Germany become a key battleground for the upcoming cold war, one in which the western elites attempted to promote both militarily (NATO) and financially to stave off the emerging communist threat
    This would have been exceedingly difficult if the normal process of strained relations and reparations accompanied Germany after the second world war.
    Instead, the allies decided to created the Nuremberg trials, placing the blame strictly on Nazism and its infamous leader Hitler.
    However, the Nuremberg trail failed to address other motivations and sins committed by German people and its former elite.

    As a result, the remaining German elite, un-associated with Nazism, choose to adopt a romanticized myth of the German people as passive 'Victims' to Hitler's extreme Nazism, washing away their own sins and responsibility away.
    Furthermore, when they make amends, they do so for Hitler, and not for themselves, the apologize for his actions, and not for theirs.

    Finally, This new found German remorse enabled the german people to re-enter western civilized culture to the dismay of Stalin, and rebuild their country with substantial aid from the victors.

    Had it not been for this, and the easy scape goat Hitler provided, Germans' would not have apologized so easily.

  8. rufusclyde

    Why would German elites make ammends or feel remorse? The German economy, which rose in the second half of the nineteenth century at a rate second only to the US, was destroyed as a result of the First World War. The Nazis rose as a result of economic devestation and the ensuing collapse of society. The victors reaped what they sowed and created a fresh German threat. , After the Soviets elimiinated the German military threat, the new German economy was fully integrated in a subordinate fashion into the Anglo/American-dominated empire. There never was an emerging communist threat. The Soviet system attempted to maintain communism while emulating a consumer economy. The German state committed the fatal error of trying to colonize European powers instead of brown people.

  9. Ivo Veveris

    Also millions of Russians starved and Stalin was from Georgia...

  10. Geoffrey Grekin

    @ Rufusclyde,

    Simple really, and i've explain this point before in an early post. The Royal elite and economy boom Germany received was due in large part to the unification of Germany under Bismark. Those that succeeded Bismark were right-wring authoritarianism with strong Prussian military tradition.
    In fact their growing power threatened the dominance of the British empire, even thought they were slow in the participating in the second wave of colonialism.

    This all came to a head by the first world war, based of arrogance and
    settling old scores and the alliance system, franz ferdinand was just the spark, the preparations for war were brewing long before his death.

    Ultimately, the war didn't go well for Germany, although they never suffered a true military defeat at the hands of the allies, the blockade and internal social upheavals had taken their toll.
    By the end of the war there was a general strike, and mass protest in Germany calling for a social reform to the authoritarian rule.

    Germany, knowing that they were defeated, offered the allies peace terms, and they agreed. however after disarmament, Germany's negotiation of the peace turned for the worse and they were given sever reparations.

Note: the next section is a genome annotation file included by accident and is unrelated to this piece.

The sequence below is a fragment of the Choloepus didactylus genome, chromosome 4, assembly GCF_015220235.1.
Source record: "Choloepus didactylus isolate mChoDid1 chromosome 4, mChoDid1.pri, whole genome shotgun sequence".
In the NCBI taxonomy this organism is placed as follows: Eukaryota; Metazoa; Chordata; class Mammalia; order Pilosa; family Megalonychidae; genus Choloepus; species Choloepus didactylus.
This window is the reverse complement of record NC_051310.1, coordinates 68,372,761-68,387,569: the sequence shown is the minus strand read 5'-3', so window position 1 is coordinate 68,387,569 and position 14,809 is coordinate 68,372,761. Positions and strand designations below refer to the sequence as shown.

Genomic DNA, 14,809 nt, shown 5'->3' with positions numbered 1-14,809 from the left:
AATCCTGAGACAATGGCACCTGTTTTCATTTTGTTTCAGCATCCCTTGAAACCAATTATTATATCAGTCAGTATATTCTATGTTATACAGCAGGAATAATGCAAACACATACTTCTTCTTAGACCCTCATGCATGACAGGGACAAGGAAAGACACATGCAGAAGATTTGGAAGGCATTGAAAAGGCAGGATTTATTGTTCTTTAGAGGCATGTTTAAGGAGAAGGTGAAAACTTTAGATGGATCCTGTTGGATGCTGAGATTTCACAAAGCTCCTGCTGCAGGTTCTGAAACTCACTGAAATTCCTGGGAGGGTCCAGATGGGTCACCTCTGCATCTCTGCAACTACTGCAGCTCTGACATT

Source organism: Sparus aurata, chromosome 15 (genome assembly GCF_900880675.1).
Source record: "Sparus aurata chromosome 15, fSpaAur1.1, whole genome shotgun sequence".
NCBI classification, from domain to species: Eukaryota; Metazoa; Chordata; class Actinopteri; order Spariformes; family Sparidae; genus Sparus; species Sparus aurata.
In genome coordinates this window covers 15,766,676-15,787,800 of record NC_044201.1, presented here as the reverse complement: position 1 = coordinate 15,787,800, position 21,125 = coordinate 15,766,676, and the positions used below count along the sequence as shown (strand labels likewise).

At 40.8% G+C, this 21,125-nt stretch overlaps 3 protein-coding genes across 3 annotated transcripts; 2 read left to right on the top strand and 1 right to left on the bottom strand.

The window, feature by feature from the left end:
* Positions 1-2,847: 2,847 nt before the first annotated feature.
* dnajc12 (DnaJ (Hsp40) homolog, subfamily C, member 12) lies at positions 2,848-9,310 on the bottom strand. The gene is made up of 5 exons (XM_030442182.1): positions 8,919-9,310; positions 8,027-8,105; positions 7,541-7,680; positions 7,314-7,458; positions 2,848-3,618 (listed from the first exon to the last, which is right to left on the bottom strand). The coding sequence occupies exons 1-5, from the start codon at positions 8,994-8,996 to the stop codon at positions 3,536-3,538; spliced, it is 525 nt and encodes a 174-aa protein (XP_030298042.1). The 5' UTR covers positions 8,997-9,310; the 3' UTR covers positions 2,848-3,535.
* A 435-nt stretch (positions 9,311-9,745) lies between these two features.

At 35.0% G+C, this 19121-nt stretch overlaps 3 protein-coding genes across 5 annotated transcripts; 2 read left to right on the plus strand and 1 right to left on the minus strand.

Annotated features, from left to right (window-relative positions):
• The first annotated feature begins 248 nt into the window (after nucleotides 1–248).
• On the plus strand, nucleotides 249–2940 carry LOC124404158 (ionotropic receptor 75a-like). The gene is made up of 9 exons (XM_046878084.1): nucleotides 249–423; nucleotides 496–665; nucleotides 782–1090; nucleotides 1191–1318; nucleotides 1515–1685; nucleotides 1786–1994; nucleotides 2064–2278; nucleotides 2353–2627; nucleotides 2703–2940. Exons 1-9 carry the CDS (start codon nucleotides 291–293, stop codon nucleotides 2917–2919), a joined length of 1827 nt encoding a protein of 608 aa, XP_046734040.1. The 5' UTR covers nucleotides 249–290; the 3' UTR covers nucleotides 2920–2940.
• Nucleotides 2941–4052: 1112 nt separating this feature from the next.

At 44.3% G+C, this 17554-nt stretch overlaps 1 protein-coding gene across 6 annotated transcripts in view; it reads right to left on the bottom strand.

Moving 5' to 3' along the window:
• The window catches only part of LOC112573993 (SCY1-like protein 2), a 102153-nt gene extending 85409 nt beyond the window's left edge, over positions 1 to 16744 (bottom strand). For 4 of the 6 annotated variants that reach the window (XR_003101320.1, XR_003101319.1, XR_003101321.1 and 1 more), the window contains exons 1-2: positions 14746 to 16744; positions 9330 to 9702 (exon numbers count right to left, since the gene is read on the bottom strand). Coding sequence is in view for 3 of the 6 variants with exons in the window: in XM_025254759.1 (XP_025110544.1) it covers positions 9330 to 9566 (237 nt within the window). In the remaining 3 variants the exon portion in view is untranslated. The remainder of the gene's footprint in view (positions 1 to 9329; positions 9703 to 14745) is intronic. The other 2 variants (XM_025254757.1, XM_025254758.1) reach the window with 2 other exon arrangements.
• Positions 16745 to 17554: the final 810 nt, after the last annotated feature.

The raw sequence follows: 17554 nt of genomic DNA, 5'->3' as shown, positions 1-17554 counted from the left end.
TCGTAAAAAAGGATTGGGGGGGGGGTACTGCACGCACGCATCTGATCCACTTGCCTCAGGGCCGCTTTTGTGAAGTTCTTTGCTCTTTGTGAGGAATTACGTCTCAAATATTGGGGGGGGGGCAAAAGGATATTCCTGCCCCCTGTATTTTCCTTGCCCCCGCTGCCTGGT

The German elite knew that the terms would cause sever strife, and that the social upheavals would unseat them in a violent struggle. So what they did was they relinquished their power to let the left create Wiemar republic before the negotiations had conlcuded, while also holding on to key positions of judicial, bureaucratic and authoritarian (police, military) control so that the right-wing elite can maintain unofficial power.
    The intended goal was to discredit the new Wiemar republic and let them take all of the negative flak associated with the reparations and the negotiations, and eventually emerge as once again as Germany's savoir.
    So they are responsible in creating the the kettle, and helped raise the temperature in Germany, actively sabotaging the Wiemar republic governance at every step.

    For example, because of right wing judicial control, left learning revolutionaries, like Rosa luxenburg and Karl liebknect to name a few, revolted and were dealt severely by the authorities, torture death and life in prison.
    However, right-wing revolutionaries like Hitler were given a minor slap on the wrist and small prison term.
    If Hitler was treated the same way as the left revolutionaries after his beer hall push, he would of certainly been killed or imprisoned for a much longer term. He would not have been released, not given paper to write his infamous book, and certainly wouldn't have been published.

    So the elite should feel responsible, not only did they created the conditions for Hitler's rise, they also gave him his support thinking they could control him if given a position. They should defiantly feel some guilt or responsibility of the fact that they were the ones pulling the strings that lead to the bloodiest conflict in the 20th century.

  11. rufusclyde

    To coin a phrase, it takes two to tango. At the start of the First World War, Germany was an emerging rival to existing European powers, and every effort was undertaken by the British and French to prevent the emergence of a German hegemon. An example of the esteem in which military threats were held by the British is the incident in Manila Bay in 1898. As the US worked on establishing their nascent empire, Germany eyed some of the same Pacific prizes. During the showdown in Manila Bay, a Royal Navy ship sailed past the Germans playing "The Star Spangled Banner". Again, the big boys played war and took colonies. The terms dictated at Paris in 1919 and the economic and social upheaval in Germany post-WW I were hardly the choice of German elites. The Europeans continued to play empire all through the twenties and thirties, as did the US. The British and French decisions to go to war over Poland, despite the heaviest and most pervasive seventy-year propaganda campaign in history, were hardly made out of altruism.

  12. tomregit

    "So the elite should feel responsible, not only did they created the conditions for Hitler's rise, they also gave him his support thinking they could control him if given a position."